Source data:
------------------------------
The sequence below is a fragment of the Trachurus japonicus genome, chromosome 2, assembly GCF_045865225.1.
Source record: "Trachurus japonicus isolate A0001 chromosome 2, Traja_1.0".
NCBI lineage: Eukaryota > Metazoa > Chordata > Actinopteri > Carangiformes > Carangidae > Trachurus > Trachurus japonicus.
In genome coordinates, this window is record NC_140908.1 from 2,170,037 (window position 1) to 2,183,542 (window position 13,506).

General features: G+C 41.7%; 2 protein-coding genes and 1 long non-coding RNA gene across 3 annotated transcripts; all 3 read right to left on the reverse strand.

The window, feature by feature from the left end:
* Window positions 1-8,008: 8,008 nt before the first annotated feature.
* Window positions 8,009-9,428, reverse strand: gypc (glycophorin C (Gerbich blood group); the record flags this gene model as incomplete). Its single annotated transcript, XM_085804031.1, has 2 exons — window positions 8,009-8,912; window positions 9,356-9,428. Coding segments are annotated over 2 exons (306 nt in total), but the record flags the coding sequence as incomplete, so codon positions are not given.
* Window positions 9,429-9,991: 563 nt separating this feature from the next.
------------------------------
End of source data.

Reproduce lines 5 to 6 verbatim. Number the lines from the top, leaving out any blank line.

General features: G+C 41.7%; 2 protein-coding genes and 1 long non-coding RNA gene across 3 annotated transcripts; all 3 read right to left on the reverse strand.

The window, feature by feature from the left end: